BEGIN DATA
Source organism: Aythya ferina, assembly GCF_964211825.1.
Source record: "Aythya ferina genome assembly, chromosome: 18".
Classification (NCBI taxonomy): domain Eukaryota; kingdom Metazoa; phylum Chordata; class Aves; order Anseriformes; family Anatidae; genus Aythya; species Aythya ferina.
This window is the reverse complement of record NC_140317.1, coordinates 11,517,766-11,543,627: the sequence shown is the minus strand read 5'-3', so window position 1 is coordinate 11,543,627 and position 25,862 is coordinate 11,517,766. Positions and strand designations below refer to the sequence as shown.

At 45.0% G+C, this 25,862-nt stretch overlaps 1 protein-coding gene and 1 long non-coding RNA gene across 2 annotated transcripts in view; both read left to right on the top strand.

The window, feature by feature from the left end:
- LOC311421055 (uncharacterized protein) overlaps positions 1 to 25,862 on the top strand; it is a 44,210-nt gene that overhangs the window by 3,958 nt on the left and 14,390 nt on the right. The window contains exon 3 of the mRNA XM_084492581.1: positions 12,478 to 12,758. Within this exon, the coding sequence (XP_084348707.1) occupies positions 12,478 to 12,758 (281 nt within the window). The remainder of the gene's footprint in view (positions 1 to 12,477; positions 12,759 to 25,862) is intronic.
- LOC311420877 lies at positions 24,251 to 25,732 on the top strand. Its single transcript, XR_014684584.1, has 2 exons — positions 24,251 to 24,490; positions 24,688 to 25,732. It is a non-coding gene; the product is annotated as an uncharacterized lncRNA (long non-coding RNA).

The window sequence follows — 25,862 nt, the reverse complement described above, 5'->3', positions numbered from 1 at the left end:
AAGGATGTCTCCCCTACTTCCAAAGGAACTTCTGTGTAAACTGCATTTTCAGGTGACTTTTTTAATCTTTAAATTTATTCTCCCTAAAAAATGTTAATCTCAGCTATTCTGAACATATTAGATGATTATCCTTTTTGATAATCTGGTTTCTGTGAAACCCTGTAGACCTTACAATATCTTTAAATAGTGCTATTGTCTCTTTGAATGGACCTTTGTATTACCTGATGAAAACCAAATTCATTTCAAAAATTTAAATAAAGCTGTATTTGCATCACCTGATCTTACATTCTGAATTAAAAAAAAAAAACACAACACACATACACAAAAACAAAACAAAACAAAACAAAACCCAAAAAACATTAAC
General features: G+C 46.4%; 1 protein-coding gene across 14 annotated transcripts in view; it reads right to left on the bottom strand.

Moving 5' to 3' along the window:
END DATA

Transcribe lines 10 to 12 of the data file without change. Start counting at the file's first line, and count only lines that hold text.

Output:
AAGGATGTCTCCCCTACTTCCAAAGGAACTTCTGTGTAAACTGCATTTTCAGGTGACTTTTTTAATCTTTAAATTTATTCTCCCTAAAAAATGTTAATCTCAGCTATTCTGAACATATTAGATGATTATCCTTTTTGATAATCTGGTTTCTGTGAAACCCTGTAGACCTTACAATATCTTTAAATAGTGCTATTGTCTCTTTGAATGGACCTTTGTATTACCTGATGAAAACCAAATTCATTTCAAAAATTTAAATAAAGCTGTATTTGCATCACCTGATCTTACATTCTGAATTAAAAAAAAAAAACACAACACACATACACAAAAACAAAACAAAACAAAACAAAACCCAAAAAACATTAAC
General features: G+C 46.4%; 1 protein-coding gene across 14 annotated transcripts in view; it reads right to left on the bottom strand.

Moving 5' to 3' along the window: